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Melanoma/Skin Cancer Health Center

Medical Reference Related to Melanoma Skin Cancer

  1. Skin Cancer Prevention (PDQ®): Prevention - Patient Information [NCI] - General Information About Skin Cancer

    Skin cancer is a disease in which malignant (cancer) cells form in the tissues of the skin. The skin is the body’s largest organ. It protects against heat,sunlight,injury,and infection. Skin also helps control body temperature and stores water,fat,and vitamin D. The skin has several layers,but the two main layers are the epidermis (upper or outer layer) and the dermis (lower or inner ...

  2. Melanoma Treatment (PDQ®): Treatment - Health Professional Information [NCI] - Cellular and Molecular Classification of Melanoma

    Following is a list of clinicopathologic cellular subtypes of malignant melanoma. These should be considered descriptive terms of historic interest only as they do not have independent prognostic or therapeutic significance. Superficial spreading.Nodular.Lentigo maligna.Acral lentiginous (palmar/plantar and subungual).Miscellaneous unusual types: Mucosal lentiginous (oral and genital).Desmoplastic.Verrucous.Molecular characterization of melanoma is an active area of research. Activating mutations in the BRAF (V-raf murine sarcoma viral oncogene homolog B1) gene, first reported in 2002, are the most frequent mutation in cutaneous melanoma. Approximately 40% to 60% of malignant melanomas harbor a single nucleotide transversion. The majority have a mutation that results in a substitution from valine to glutamic acid at position 600 BRAF (V600E); less frequent mutations include valine 600 to lysine or arginine residues (V600K/R).[1] Drugs that target this mutation by inhibiting BRAF are

  3. Skin Cancer Prevention (PDQ®): Prevention - Patient Information [NCI] - What is prevention?

    Cancerprevention is action taken to lower the chance of getting cancer. By preventing cancer,the number of new cases of cancer in a group or population is lowered. Hopefully,this will lower the number of deaths caused by cancer. To prevent new cancers from starting,scientists look at risk factors and protective factors. Anything that increases your chance of developing cancer is called a ...

  4. Melanoma Treatment (PDQ®): Treatment - Patient Information [NCI] - Changes to This Summary (03 / 29 / 2013)

    The PDQ cancer information summaries are reviewed regularly and updated as new information becomes available. This section describes the latest changes made to this summary as of the date above.Changes were made to this summary to match those made to the health professional version.

  5. Melanoma Treatment (PDQ®): Treatment - Patient Information [NCI] - General Information About Melanoma

    Melanoma is a disease in which malignant (cancer) cells form in the skin cells called melanocytes (cells that color the skin). Melanocytes are found throughout the lower part of the epidermis. They produce melanin,the pigment that gives skin its natural color. When skin is exposed to the sun,melanocytes produce more pigment,causing the skin to tan,or darken. The skin is the body’s largest ..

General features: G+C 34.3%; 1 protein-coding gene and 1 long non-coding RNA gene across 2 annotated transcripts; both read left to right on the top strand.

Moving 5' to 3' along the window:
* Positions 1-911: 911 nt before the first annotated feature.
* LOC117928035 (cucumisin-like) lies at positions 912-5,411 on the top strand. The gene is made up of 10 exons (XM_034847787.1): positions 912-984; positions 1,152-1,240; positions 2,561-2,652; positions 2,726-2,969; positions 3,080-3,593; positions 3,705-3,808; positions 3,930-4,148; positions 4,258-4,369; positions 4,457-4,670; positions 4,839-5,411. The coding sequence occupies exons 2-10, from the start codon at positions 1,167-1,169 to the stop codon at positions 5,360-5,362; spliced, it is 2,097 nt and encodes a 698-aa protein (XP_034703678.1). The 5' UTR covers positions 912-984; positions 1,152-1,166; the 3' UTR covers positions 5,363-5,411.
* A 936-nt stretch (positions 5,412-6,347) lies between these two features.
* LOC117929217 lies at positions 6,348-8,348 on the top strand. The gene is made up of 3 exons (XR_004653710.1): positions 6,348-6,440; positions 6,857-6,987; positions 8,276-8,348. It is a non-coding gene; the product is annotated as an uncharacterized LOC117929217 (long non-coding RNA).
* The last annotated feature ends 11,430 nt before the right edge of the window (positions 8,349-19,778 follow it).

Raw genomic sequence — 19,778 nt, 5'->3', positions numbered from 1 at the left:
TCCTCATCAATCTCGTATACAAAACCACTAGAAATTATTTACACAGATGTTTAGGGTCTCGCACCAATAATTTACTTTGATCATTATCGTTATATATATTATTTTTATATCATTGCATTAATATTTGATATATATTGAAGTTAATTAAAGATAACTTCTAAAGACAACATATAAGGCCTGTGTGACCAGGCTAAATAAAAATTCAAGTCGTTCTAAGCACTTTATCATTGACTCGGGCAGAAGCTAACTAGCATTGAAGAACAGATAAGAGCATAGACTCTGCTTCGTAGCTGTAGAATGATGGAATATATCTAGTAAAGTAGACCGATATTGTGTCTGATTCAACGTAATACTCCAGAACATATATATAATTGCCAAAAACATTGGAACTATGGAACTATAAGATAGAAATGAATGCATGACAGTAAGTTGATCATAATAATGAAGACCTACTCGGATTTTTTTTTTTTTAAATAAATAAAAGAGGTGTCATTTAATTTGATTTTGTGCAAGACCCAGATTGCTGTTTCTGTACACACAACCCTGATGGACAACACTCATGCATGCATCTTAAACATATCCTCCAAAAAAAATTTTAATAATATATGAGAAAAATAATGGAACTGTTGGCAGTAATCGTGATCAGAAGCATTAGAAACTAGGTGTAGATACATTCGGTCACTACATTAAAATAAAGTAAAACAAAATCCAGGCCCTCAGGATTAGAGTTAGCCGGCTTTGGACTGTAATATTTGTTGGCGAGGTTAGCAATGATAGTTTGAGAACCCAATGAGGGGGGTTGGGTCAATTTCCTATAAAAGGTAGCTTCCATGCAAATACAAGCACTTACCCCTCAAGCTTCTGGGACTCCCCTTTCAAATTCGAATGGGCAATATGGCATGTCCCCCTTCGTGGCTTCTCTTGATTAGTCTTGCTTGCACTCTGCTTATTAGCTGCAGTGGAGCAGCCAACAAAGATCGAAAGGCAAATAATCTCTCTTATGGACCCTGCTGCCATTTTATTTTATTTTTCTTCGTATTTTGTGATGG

6. Intraocular (Uveal) Melanoma Treatment (PDQ®): Treatment - Health Professional Information [NCI] - Extraocular Extension and Metastatic Intraocular Melanoma

    Extrascleral extension usually confers a poor prognosis. For patients with gross tumor involvement of the orbit,treatment requires orbital exenteration often combined with preoperative or postoperative radiation therapy; however,there is no evidence that this radical surgery will prolong life. Most patients with localized or encapsulated extraocular extension are not exenterated. This ...

  7. Skin Cancer Prevention (PDQ®): Prevention - Health Professional Information [NCI] - Description of the Evidence

    Background Incidence and mortality There are three main types of skin cancer: Basal cell carcinoma (BCC). Squamous cell carcinoma (SCC) (together with BCC referred to as nonmelanoma skin cancer [NMSC]). Melanoma. BCC and SCC are the most common forms of skin cancer but have substantially better prognoses than the less common,generally more aggressive,melanoma. NMSC is the most commonly ...

  8. Skin Cancer Prevention (PDQ®): Prevention - Patient Information [NCI] - Get More Information From NCI

    Sources of further information about Skin Cancer Prevention.

  9. Intraocular (Eye) Melanoma Treatment (PDQ®): Treatment - Patient Information [NCI] - nci_ncicdr0000258015-nci-header

    This information is produced and provided by the National Cancer Institute (NCI). The information in this topic may have changed since it was written. For the most current information, contact the National Cancer Institute via the Internet web site at http://cancer.gov or call 1-800-4-CANCER.Intraocular (Eye) Melanoma Treatment

  10. Intraocular (Uveal) Melanoma Treatment (PDQ®): Treatment - Health Professional Information [NCI] - Changes to This Summary (11 / 09 / 2012)

    The PDQ cancer information summaries are reviewed regularly and updated as new information becomes available. This section describes the latest changes made to this summary as of the date above.This summary was comprehensively reviewed and extensively revised.This summary is written and maintained by the PDQ Adult Treatment Editorial Board, which is editorially independent of NCI. The summary reflects an independent review of the literature and does not represent a policy statement of NCI or NIH. More information about summary policies and the role of the PDQ Editorial Boards in maintaining the PDQ summaries can be found on the About This PDQ Summary and PDQ NCI's Comprehensive Cancer Database pages.

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